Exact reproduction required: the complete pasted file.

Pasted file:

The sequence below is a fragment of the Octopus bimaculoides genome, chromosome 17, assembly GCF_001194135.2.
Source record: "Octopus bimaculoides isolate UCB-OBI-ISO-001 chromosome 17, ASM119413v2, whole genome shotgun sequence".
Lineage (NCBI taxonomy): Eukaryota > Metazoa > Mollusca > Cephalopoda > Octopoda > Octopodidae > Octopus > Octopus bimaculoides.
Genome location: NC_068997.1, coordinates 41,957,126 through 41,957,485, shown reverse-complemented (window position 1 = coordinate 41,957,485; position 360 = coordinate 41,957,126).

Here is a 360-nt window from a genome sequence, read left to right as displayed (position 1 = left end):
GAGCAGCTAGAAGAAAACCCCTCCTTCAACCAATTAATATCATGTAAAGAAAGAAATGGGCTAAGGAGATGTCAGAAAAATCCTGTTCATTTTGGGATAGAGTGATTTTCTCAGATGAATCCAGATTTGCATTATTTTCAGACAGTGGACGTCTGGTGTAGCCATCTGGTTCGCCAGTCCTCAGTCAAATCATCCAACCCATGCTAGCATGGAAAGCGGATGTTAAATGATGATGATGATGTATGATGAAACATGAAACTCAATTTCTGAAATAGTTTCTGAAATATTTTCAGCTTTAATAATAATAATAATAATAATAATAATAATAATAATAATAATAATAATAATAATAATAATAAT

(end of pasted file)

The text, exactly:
The sequence below is a fragment of the Octopus bimaculoides genome, chromosome 17, assembly GCF_001194135.2.
Source record: "Octopus bimaculoides isolate UCB-OBI-ISO-001 chromosome 17, ASM119413v2, whole genome shotgun sequence".
Lineage (NCBI taxonomy): Eukaryota > Metazoa > Mollusca > Cephalopoda > Octopoda > Octopodidae > Octopus > Octopus bimaculoides.
Genome location: NC_068997.1, coordinates 41,957,126 through 41,957,485, shown reverse-complemented (window position 1 = coordinate 41,957,485; position 360 = coordinate 41,957,126).

Here is a 360-nt window from a genome sequence, read left to right as displayed (position 1 = left end):
GAGCAGCTAGAAGAAAACCCCTCCTTCAACCAATTAATATCATGTAAAGAAAGAAATGGGCTAAGGAGATGTCAGAAAAATCCTGTTCATTTTGGGATAGAGTGATTTTCTCAGATGAATCCAGATTTGCATTATTTTCAGACAGTGGACGTCTGGTGTAGCCATCTGGTTCGCCAGTCCTCAGTCAAATCATCCAACCCATGCTAGCATGGAAAGCGGATGTTAAATGATGATGATGATGTATGATGAAACATGAAACTCAATTTCTGAAATAGTTTCTGAAATATTTTCAGCTTTAATAATAATAATAATAATAATAATAATAATAATAATAATAATAATAATAATAATAATAATAAT